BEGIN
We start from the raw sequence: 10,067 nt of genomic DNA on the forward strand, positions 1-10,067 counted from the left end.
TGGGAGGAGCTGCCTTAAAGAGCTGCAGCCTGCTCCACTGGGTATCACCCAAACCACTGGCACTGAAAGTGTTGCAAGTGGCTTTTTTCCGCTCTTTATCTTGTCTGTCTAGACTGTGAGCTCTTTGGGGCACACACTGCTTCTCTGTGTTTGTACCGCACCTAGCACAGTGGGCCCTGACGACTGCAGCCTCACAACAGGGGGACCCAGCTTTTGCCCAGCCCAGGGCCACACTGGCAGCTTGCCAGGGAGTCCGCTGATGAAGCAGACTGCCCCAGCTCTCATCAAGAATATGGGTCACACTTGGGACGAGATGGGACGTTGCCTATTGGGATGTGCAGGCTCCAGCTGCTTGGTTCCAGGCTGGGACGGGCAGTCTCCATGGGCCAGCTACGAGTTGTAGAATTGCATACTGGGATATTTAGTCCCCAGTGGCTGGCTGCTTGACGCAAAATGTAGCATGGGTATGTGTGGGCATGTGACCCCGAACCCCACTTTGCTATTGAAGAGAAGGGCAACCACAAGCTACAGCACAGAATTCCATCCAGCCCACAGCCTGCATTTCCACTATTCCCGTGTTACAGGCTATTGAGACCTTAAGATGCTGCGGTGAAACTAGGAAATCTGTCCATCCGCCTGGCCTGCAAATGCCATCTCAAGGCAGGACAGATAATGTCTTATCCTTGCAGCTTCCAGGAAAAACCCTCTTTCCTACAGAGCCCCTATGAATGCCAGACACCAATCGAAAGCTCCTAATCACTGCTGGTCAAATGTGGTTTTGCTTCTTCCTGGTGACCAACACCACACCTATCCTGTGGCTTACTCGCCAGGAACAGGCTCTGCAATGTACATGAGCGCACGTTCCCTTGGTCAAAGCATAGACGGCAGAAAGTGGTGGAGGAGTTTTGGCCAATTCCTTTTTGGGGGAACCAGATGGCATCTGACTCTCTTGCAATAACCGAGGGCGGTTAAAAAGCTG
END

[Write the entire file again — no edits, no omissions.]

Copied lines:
We start from the raw sequence: 10,067 nt of genomic DNA on the forward strand, positions 1-10,067 counted from the left end.
TGGGAGGAGCTGCCTTAAAGAGCTGCAGCCTGCTCCACTGGGTATCACCCAAACCACTGGCACTGAAAGTGTTGCAAGTGGCTTTTTTCCGCTCTTTATCTTGTCTGTCTAGACTGTGAGCTCTTTGGGGCACACACTGCTTCTCTGTGTTTGTACCGCACCTAGCACAGTGGGCCCTGACGACTGCAGCCTCACAACAGGGGGACCCAGCTTTTGCCCAGCCCAGGGCCACACTGGCAGCTTGCCAGGGAGTCCGCTGATGAAGCAGACTGCCCCAGCTCTCATCAAGAATATGGGTCACACTTGGGACGAGATGGGACGTTGCCTATTGGGATGTGCAGGCTCCAGCTGCTTGGTTCCAGGCTGGGACGGGCAGTCTCCATGGGCCAGCTACGAGTTGTAGAATTGCATACTGGGATATTTAGTCCCCAGTGGCTGGCTGCTTGACGCAAAATGTAGCATGGGTATGTGTGGGCATGTGACCCCGAACCCCACTTTGCTATTGAAGAGAAGGGCAACCACAAGCTACAGCACAGAATTCCATCCAGCCCACAGCCTGCATTTCCACTATTCCCGTGTTACAGGCTATTGAGACCTTAAGATGCTGCGGTGAAACTAGGAAATCTGTCCATCCGCCTGGCCTGCAAATGCCATCTCAAGGCAGGACAGATAATGTCTTATCCTTGCAGCTTCCAGGAAAAACCCTCTTTCCTACAGAGCCCCTATGAATGCCAGACACCAATCGAAAGCTCCTAATCACTGCTGGTCAAATGTGGTTTTGCTTCTTCCTGGTGACCAACACCACACCTATCCTGTGGCTTACTCGCCAGGAACAGGCTCTGCAATGTACATGAGCGCACGTTCCCTTGGTCAAAGCATAGACGGCAGAAAGTGGTGGAGGAGTTTTGGCCAATTCCTTTTTGGGGGAACCAGATGGCATCTGACTCTCTTGCAATAACCGAGGGCGGTTAAAAAGCTG